Today we hear the most well known Psalm of all – The Lord is my Shepherd. Psalm 23.

The 23rd Psalm is very well known chiefly for one reason – we hear it as we reflect on the history of a person who has died. It is said at almost every funeral home service and funeral or Requiem Holy Mass. It is, of course, comforting – being led by peaceful waters, protected, free from fear, anointed, having plenty – all is green and beautiful – but is it right?

Reading the words of Psalm 23 over and over, we are struck by the fact that it is not a mere reflection of some past benefit from God. It is not a historical re-telling of what God has done, but an indication of what God has done, is doing, and will be doing in our lives. For those who love grammar, the verb tense in the 23rd Psalm is the “habitual present.” God’s action is dynamic, regular, and repeated.

God’s Son, Jesus, is in the great right now. He is not just the past, a historical reality – the Lord was our shepherd, nor is He something we are just waiting on, off in the future – the Lord will be our shepherd. No, He is in our now.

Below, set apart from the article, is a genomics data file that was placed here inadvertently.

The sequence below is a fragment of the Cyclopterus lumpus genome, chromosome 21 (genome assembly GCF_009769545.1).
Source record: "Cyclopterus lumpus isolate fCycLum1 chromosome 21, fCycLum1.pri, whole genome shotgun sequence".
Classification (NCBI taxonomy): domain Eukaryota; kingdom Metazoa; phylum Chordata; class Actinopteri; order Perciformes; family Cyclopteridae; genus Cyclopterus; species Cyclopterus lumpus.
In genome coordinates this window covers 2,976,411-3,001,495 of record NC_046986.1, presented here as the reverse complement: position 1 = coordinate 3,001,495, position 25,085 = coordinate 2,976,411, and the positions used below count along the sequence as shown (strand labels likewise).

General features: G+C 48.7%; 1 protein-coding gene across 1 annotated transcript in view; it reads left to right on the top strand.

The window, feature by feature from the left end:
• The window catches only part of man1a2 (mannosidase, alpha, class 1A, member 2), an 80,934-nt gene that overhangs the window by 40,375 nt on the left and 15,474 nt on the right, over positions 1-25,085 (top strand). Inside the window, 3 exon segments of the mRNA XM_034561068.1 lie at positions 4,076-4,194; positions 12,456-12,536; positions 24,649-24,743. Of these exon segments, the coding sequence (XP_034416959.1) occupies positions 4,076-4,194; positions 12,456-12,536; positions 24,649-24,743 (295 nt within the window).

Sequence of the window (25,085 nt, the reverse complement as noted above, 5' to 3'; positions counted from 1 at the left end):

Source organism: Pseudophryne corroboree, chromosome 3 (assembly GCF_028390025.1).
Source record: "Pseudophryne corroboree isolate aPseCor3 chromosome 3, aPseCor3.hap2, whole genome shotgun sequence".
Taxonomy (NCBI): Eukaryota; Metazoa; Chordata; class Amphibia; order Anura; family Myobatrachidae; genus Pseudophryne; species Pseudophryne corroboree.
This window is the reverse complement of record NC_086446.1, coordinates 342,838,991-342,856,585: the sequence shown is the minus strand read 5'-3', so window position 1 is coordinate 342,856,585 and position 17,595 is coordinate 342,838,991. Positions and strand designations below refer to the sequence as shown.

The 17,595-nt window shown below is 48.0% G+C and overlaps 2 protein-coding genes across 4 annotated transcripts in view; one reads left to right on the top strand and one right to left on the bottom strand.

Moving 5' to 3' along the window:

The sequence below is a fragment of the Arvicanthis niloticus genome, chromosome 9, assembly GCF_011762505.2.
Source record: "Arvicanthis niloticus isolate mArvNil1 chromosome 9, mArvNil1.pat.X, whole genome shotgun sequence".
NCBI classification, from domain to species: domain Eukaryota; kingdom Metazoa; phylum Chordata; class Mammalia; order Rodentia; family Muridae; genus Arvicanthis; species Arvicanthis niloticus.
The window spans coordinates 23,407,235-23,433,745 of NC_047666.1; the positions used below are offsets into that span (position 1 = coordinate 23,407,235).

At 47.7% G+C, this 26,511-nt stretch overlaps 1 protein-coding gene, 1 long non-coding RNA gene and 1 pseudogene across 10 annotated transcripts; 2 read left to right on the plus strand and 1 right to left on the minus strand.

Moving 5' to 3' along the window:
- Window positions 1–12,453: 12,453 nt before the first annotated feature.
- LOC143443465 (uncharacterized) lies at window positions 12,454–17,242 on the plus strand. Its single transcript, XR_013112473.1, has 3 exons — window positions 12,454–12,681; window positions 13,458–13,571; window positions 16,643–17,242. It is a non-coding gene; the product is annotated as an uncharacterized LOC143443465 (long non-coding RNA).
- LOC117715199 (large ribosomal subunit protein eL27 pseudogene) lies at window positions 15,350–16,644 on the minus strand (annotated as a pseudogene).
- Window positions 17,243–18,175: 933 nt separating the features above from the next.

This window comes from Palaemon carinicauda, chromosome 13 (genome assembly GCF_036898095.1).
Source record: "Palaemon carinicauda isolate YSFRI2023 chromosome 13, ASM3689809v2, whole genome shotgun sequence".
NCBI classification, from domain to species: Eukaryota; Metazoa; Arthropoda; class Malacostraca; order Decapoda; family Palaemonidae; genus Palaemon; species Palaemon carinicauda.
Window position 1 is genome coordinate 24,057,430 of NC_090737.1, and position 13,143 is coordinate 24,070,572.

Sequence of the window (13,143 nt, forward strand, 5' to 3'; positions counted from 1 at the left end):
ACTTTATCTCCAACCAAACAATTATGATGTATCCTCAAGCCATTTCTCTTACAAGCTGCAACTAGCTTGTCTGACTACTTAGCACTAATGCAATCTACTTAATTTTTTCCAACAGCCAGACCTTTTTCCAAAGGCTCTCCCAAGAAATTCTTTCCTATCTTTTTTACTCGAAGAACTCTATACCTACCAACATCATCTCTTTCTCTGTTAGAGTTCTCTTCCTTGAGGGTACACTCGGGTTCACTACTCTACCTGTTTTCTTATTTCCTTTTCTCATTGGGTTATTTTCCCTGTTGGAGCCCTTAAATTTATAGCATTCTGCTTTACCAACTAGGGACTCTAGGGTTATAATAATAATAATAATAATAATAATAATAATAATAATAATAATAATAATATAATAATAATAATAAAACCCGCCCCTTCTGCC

It is time for us to take the 23rd Psalm as the prayer, poetry, and hymn of our everyday lives. All of the promises of God and the reflections of David in singing out this great hymn are about our now. Jesus is shepherding us. He is protecting us – have no fear in witnessing faith and prayer daily and publicly. He is gifting us with refreshment – that reserved for His faithful. He is feeding us, giving us rest, and calling us to follow His right path. Our God is amazing and now.

Faithful, it is about today. Let not the Psalm be a hopeful reflection only after death, but our reality today.